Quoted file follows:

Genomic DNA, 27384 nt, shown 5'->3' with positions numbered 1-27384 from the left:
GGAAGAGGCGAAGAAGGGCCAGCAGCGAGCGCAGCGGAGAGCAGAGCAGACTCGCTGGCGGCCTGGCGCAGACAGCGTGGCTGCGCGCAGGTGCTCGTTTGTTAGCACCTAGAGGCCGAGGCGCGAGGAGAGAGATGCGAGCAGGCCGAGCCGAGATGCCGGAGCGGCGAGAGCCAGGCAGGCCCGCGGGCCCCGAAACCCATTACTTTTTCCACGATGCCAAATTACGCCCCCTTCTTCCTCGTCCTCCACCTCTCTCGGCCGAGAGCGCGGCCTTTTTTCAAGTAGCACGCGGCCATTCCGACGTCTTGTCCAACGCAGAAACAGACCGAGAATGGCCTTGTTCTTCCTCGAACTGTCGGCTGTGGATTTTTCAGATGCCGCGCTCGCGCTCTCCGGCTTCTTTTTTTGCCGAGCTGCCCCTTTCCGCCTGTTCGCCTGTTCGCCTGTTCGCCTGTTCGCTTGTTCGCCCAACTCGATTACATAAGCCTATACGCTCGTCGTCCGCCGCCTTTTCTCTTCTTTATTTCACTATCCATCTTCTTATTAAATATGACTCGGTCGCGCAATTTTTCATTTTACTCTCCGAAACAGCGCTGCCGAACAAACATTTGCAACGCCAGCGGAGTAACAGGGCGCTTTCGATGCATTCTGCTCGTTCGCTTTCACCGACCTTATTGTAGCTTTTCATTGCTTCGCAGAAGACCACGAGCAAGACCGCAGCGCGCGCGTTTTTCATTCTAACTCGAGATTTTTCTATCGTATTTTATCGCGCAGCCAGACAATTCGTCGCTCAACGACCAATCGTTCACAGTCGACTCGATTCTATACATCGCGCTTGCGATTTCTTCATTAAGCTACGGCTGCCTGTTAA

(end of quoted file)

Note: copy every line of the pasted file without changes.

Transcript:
Genomic DNA, 27384 nt, shown 5'->3' with positions numbered 1-27384 from the left:
GGAAGAGGCGAAGAAGGGCCAGCAGCGAGCGCAGCGGAGAGCAGAGCAGACTCGCTGGCGGCCTGGCGCAGACAGCGTGGCTGCGCGCAGGTGCTCGTTTGTTAGCACCTAGAGGCCGAGGCGCGAGGAGAGAGATGCGAGCAGGCCGAGCCGAGATGCCGGAGCGGCGAGAGCCAGGCAGGCCCGCGGGCCCCGAAACCCATTACTTTTTCCACGATGCCAAATTACGCCCCCTTCTTCCTCGTCCTCCACCTCTCTCGGCCGAGAGCGCGGCCTTTTTTCAAGTAGCACGCGGCCATTCCGACGTCTTGTCCAACGCAGAAACAGACCGAGAATGGCCTTGTTCTTCCTCGAACTGTCGGCTGTGGATTTTTCAGATGCCGCGCTCGCGCTCTCCGGCTTCTTTTTTTGCCGAGCTGCCCCTTTCCGCCTGTTCGCCTGTTCGCCTGTTCGCCTGTTCGCTTGTTCGCCCAACTCGATTACATAAGCCTATACGCTCGTCGTCCGCCGCCTTTTCTCTTCTTTATTTCACTATCCATCTTCTTATTAAATATGACTCGGTCGCGCAATTTTTCATTTTACTCTCCGAAACAGCGCTGCCGAACAAACATTTGCAACGCCAGCGGAGTAACAGGGCGCTTTCGATGCATTCTGCTCGTTCGCTTTCACCGACCTTATTGTAGCTTTTCATTGCTTCGCAGAAGACCACGAGCAAGACCGCAGCGCGCGCGTTTTTCATTCTAACTCGAGATTTTTCTATCGTATTTTATCGCGCAGCCAGACAATTCGTCGCTCAACGACCAATCGTTCACAGTCGACTCGATTCTATACATCGCGCTTGCGATTTCTTCATTAAGCTACGGCTGCCTGTTAA